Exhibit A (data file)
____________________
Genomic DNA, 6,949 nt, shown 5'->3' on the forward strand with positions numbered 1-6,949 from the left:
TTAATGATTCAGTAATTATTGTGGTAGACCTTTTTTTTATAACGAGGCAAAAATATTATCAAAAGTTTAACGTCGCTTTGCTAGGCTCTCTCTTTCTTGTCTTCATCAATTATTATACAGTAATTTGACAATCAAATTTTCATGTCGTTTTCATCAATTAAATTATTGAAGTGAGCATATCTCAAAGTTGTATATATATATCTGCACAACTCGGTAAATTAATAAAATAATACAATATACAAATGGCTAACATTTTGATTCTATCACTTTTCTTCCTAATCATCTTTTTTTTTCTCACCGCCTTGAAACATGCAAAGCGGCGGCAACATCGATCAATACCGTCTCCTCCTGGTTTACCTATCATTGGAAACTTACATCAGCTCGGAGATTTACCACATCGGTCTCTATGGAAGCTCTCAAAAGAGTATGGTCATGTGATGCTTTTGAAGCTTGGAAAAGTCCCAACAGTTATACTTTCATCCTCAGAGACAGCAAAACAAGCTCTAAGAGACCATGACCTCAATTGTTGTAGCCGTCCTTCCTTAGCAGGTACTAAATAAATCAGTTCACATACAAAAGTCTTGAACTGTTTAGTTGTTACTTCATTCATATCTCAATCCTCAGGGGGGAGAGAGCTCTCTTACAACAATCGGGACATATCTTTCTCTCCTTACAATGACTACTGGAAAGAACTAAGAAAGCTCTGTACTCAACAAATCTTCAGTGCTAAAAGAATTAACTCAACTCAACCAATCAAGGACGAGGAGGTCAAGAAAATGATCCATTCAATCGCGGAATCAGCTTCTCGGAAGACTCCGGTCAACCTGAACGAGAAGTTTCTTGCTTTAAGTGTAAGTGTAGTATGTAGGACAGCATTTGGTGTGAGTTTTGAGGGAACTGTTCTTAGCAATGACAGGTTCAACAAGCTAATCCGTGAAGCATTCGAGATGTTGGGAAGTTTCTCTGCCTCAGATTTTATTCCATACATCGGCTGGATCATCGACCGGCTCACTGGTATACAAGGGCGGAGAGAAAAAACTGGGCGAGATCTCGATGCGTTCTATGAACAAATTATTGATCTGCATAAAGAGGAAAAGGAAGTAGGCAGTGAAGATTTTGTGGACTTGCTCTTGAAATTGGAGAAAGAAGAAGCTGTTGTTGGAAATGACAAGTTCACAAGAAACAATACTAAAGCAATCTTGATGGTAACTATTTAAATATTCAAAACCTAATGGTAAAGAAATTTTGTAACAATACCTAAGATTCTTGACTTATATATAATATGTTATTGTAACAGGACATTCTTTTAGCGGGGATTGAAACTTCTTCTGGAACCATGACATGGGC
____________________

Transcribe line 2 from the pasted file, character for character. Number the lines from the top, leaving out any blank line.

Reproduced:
TTAATGATTCAGTAATTATTGTGGTAGACCTTTTTTTTATAACGAGGCAAAAATATTATCAAAAGTTTAACGTCGCTTTGCTAGGCTCTCTCTTTCTTGTCTTCATCAATTATTATACAGTAATTTGACAATCAAATTTTCATGTCGTTTTCATCAATTAAATTATTGAAGTGAGCATATCTCAAAGTTGTATATATATATCTGCACAACTCGGTAAATTAATAAAATAATACAATATACAAATGGCTAACATTTTGATTCTATCACTTTTCTTCCTAATCATCTTTTTTTTTCTCACCGCCTTGAAACATGCAAAGCGGCGGCAACATCGATCAATACCGTCTCCTCCTGGTTTACCTATCATTGGAAACTTACATCAGCTCGGAGATTTACCACATCGGTCTCTATGGAAGCTCTCAAAAGAGTATGGTCATGTGATGCTTTTGAAGCTTGGAAAAGTCCCAACAGTTATACTTTCATCCTCAGAGACAGCAAAACAAGCTCTAAGAGACCATGACCTCAATTGTTGTAGCCGTCCTTCCTTAGCAGGTACTAAATAAATCAGTTCACATACAAAAGTCTTGAACTGTTTAGTTGTTACTTCATTCATATCTCAATCCTCAGGGGGGAGAGAGCTCTCTTACAACAATCGGGACATATCTTTCTCTCCTTACAATGACTACTGGAAAGAACTAAGAAAGCTCTGTACTCAACAAATCTTCAGTGCTAAAAGAATTAACTCAACTCAACCAATCAAGGACGAGGAGGTCAAGAAAATGATCCATTCAATCGCGGAATCAGCTTCTCGGAAGACTCCGGTCAACCTGAACGAGAAGTTTCTTGCTTTAAGTGTAAGTGTAGTATGTAGGACAGCATTTGGTGTGAGTTTTGAGGGAACTGTTCTTAGCAATGACAGGTTCAACAAGCTAATCCGTGAAGCATTCGAGATGTTGGGAAGTTTCTCTGCCTCAGATTTTATTCCATACATCGGCTGGATCATCGACCGGCTCACTGGTATACAAGGGCGGAGAGAAAAAACTGGGCGAGATCTCGATGCGTTCTATGAACAAATTATTGATCTGCATAAAGAGGAAAAGGAAGTAGGCAGTGAAGATTTTGTGGACTTGCTCTTGAAATTGGAGAAAGAAGAAGCTGTTGTTGGAAATGACAAGTTCACAAGAAACAATACTAAAGCAATCTTGATGGTAACTATTTAAATATTCAAAACCTAATGGTAAAGAAATTTTGTAACAATACCTAAGATTCTTGACTTATATATAATATGTTATTGTAACAGGACATTCTTTTAGCGGGGATTGAAACTTCTTCTGGAACCATGACATGGGC